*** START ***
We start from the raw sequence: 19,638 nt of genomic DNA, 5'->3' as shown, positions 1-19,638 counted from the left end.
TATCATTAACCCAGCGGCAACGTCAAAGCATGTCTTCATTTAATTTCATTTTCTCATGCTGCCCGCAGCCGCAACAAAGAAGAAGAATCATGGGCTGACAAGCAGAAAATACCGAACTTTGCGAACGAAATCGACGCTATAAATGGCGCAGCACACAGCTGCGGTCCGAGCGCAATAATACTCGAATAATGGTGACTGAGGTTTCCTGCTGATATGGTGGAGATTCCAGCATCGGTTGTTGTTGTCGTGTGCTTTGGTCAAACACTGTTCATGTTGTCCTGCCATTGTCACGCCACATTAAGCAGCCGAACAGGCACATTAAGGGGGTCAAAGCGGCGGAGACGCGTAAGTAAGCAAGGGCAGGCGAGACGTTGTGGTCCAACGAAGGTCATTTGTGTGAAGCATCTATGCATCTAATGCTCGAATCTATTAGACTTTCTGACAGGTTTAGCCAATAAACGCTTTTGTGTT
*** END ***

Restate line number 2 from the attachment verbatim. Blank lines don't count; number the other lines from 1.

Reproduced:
TATCATTAACCCAGCGGCAACGTCAAAGCATGTCTTCATTTAATTTCATTTTCTCATGCTGCCCGCAGCCGCAACAAAGAAGAAGAATCATGGGCTGACAAGCAGAAAATACCGAACTTTGCGAACGAAATCGACGCTATAAATGGCGCAGCACACAGCTGCGGTCCGAGCGCAATAATACTCGAATAATGGTGACTGAGGTTTCCTGCTGATATGGTGGAGATTCCAGCATCGGTTGTTGTTGTCGTGTGCTTTGGTCAAACACTGTTCATGTTGTCCTGCCATTGTCACGCCACATTAAGCAGCCGAACAGGCACATTAAGGGGGTCAAAGCGGCGGAGACGCGTAAGTAAGCAAGGGCAGGCGAGACGTTGTGGTCCAACGAAGGTCATTTGTGTGAAGCATCTATGCATCTAATGCTCGAATCTATTAGACTTTCTGACAGGTTTAGCCAATAAACGCTTTTGTGTT